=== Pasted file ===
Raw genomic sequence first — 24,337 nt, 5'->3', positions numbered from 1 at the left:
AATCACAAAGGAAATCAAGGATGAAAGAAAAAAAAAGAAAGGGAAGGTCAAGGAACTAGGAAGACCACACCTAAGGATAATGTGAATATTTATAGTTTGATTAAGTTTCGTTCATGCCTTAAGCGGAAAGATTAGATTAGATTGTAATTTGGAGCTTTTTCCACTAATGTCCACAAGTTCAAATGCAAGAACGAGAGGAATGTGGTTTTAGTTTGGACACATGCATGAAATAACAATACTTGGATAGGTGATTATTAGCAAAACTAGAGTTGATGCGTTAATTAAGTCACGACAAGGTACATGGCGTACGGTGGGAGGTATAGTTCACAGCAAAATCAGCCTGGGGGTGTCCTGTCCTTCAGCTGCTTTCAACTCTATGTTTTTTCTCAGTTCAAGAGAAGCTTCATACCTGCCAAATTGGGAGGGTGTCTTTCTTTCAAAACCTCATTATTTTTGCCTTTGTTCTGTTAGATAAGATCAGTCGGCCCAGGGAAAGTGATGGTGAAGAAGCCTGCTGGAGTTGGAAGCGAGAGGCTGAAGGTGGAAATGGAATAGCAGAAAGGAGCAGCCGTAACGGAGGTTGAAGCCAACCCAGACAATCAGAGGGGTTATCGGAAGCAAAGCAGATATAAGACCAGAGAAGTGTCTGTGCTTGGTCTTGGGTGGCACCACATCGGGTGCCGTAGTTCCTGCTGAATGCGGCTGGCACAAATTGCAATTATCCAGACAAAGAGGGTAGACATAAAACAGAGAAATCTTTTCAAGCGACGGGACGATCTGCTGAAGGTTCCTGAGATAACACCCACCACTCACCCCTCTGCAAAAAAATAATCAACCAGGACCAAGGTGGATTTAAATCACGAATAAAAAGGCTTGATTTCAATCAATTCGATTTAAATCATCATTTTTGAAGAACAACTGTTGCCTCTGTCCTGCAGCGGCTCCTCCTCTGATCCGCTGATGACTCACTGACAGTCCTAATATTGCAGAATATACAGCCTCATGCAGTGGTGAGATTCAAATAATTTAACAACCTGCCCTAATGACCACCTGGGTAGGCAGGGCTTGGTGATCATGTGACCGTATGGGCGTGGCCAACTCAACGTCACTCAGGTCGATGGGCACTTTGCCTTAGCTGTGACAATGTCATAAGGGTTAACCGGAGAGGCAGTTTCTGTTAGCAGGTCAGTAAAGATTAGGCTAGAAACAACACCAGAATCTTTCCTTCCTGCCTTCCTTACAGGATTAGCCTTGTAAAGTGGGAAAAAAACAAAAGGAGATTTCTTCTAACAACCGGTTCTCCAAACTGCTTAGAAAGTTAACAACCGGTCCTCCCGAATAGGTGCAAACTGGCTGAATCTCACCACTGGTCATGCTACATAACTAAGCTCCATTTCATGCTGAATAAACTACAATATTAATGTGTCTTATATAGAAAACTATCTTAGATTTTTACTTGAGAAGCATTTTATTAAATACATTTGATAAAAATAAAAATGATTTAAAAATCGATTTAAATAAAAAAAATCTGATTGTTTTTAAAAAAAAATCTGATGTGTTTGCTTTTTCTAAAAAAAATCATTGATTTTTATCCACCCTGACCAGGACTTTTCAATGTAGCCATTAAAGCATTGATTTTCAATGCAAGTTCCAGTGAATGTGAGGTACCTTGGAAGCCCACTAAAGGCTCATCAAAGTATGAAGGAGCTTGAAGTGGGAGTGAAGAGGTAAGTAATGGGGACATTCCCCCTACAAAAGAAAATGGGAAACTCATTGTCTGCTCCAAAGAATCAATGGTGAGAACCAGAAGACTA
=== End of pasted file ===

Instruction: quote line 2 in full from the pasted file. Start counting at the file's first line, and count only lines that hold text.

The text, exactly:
AATCACAAAGGAAATCAAGGATGAAAGAAAAAAAAAGAAAGGGAAGGTCAAGGAACTAGGAAGACCACACCTAAGGATAATGTGAATATTTATAGTTTGATTAAGTTTCGTTCATGCCTTAAGCGGAAAGATTAGATTAGATTGTAATTTGGAGCTTTTTCCACTAATGTCCACAAGTTCAAATGCAAGAACGAGAGGAATGTGGTTTTAGTTTGGACACATGCATGAAATAACAATACTTGGATAGGTGATTATTAGCAAAACTAGAGTTGATGCGTTAATTAAGTCACGACAAGGTACATGGCGTACGGTGGGAGGTATAGTTCACAGCAAAATCAGCCTGGGGGTGTCCTGTCCTTCAGCTGCTTTCAACTCTATGTTTTTTCTCAGTTCAAGAGAAGCTTCATACCTGCCAAATTGGGAGGGTGTCTTTCTTTCAAAACCTCATTATTTTTGCCTTTGTTCTGTTAGATAAGATCAGTCGGCCCAGGGAAAGTGATGGTGAAGAAGCCTGCTGGAGTTGGAAGCGAGAGGCTGAAGGTGGAAATGGAATAGCAGAAAGGAGCAGCCGTAACGGAGGTTGAAGCCAACCCAGACAATCAGAGGGGTTATCGGAAGCAAAGCAGATATAAGACCAGAGAAGTGTCTGTGCTTGGTCTTGGGTGGCACCACATCGGGTGCCGTAGTTCCTGCTGAATGCGGCTGGCACAAATTGCAATTATCCAGACAAAGAGGGTAGACATAAAACAGAGAAATCTTTTCAAGCGACGGGACGATCTGCTGAAGGTTCCTGAGATAACACCCACCACTCACCCCTCTGCAAAAAAATAATCAACCAGGACCAAGGTGGATTTAAATCACGAATAAAAAGGCTTGATTTCAATCAATTCGATTTAAATCATCATTTTTGAAGAACAACTGTTGCCTCTGTCCTGCAGCGGCTCCTCCTCTGATCCGCTGATGACTCACTGACAGTCCTAATATTGCAGAATATACAGCCTCATGCAGTGGTGAGATTCAAATAATTTAACAACCTGCCCTAATGACCACCTGGGTAGGCAGGGCTTGGTGATCATGTGACCGTATGGGCGTGGCCAACTCAACGTCACTCAGGTCGATGGGCACTTTGCCTTAGCTGTGACAATGTCATAAGGGTTAACCGGAGAGGCAGTTTCTGTTAGCAGGTCAGTAAAGATTAGGCTAGAAACAACACCAGAATCTTTCCTTCCTGCCTTCCTTACAGGATTAGCCTTGTAAAGTGGGAAAAAAACAAAAGGAGATTTCTTCTAACAACCGGTTCTCCAAACTGCTTAGAAAGTTAACAACCGGTCCTCCCGAATAGGTGCAAACTGGCTGAATCTCACCACTGGTCATGCTACATAACTAAGCTCCATTTCATGCTGAATAAACTACAATATTAATGTGTCTTATATAGAAAACTATCTTAGATTTTTACTTGAGAAGCATTTTATTAAATACATTTGATAAAAATAAAAATGATTTAAAAATCGATTTAAATAAAAAAAATCTGATTGTTTTTAAAAAAAAATCTGATGTGTTTGCTTTTTCTAAAAAAAATCATTGATTTTTATCCACCCTGACCAGGACTTTTCAATGTAGCCATTAAAGCATTGATTTTCAATGCAAGTTCCAGTGAATGTGAGGTACCTTGGAAGCCCACTAAAGGCTCATCAAAGTATGAAGGAGCTTGAAGTGGGAGTGAAGAGGTAAGTAATGGGGACATTCCCCCTACAAAAGAAAATGGGAAACTCATTGTCTGCTCCAAAGAATCAATGGTGAGAACCAGAAGACTA